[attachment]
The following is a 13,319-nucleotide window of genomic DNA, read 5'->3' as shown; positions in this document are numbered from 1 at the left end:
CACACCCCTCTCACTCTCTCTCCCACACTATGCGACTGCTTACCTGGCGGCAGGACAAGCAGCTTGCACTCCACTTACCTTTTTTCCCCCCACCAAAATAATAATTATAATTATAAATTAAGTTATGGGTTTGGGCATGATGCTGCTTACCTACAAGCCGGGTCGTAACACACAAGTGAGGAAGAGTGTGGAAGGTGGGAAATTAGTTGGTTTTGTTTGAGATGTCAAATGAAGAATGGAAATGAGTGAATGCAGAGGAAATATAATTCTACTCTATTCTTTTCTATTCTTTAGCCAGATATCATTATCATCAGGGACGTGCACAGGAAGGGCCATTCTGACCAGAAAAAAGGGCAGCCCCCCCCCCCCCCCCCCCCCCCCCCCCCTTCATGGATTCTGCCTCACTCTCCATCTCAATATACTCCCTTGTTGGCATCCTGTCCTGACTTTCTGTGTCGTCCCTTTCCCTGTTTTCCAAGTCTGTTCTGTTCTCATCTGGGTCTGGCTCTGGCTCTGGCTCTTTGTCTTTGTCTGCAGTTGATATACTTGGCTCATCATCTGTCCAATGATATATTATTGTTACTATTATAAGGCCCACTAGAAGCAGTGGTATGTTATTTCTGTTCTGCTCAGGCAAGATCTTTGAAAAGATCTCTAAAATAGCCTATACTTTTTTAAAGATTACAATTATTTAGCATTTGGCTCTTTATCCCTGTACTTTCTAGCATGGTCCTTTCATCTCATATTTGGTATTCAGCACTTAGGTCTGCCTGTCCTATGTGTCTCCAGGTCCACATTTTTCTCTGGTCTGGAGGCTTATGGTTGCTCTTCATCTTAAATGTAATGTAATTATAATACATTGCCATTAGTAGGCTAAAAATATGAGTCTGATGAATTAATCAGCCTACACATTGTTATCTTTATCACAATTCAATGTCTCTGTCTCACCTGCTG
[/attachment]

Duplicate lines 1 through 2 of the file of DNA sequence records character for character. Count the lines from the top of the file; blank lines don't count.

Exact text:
The following is a 13,319-nucleotide window of genomic DNA, read 5'->3' as shown; positions in this document are numbered from 1 at the left end:
CACACCCCTCTCACTCTCTCTCCCACACTATGCGACTGCTTACCTGGCGGCAGGACAAGCAGCTTGCACTCCACTTACCTTTTTTCCCCCCACCAAAATAATAATTATAATTATAAATTAAGTTATGGGTTTGGGCATGATGCTGCTTACCTACAAGCCGGGTCGTAACACACAAGTGAGGAAGAGTGTGGAAGGTGGGAAATTAGTTGGTTTTGTTTGAGATGTCAAATGAAGAATGGAAATGAGTGAATGCAGAGGAAATATAATTCTACTCTATTCTTTTCTATTCTTTAGCCAGATATCATTATCATCAGGGACGTGCACAGGAAGGGCCATTCTGACCAGAAAAAAGGGCAGCCCCCCCCCCCCCCCCCCCCCCCCCCCCCTTCATGGATTCTGCCTCACTCTCCATCTCAATATACTCCCTTGTTGGCATCCTGTCCTGACTTTCTGTGTCGTCCCTTTCCCTGTTTTCCAAGTCTGTTCTGTTCTCATCTGGGTCTGGCTCTGGCTCTGGCTCTTTGTCTTTGTCTGCAGTTGATATACTTGGCTCATCATCTGTCCAATGATATATTATTGTTACTATTATAAGGCCCACTAGAAGCAGTGGTATGTTATTTCTGTTCTGCTCAGGCAAGATCTTTGAAAAGATCTCTAAAATAGCCTATACTTTTTTAAAGATTACAATTATTTAGCATTTGGCTCTTTATCCCTGTACTTTCTAGCATGGTCCTTTCATCTCATATTTGGTATTCAGCACTTAGGTCTGCCTGTCCTATGTGTCTCCAGGTCCACATTTTTCTCTGGTCTGGAGGCTTATGGTTGCTCTTCATCTTAAATGTAATGTAATTATAATACATTGCCATTAGTAGGCTAAAAATATGAGTCTGATGAATTAATCAGCCTACACATTGTTATCTTTATCACAATTCAATGTCTCTGTCTCACCTGCTG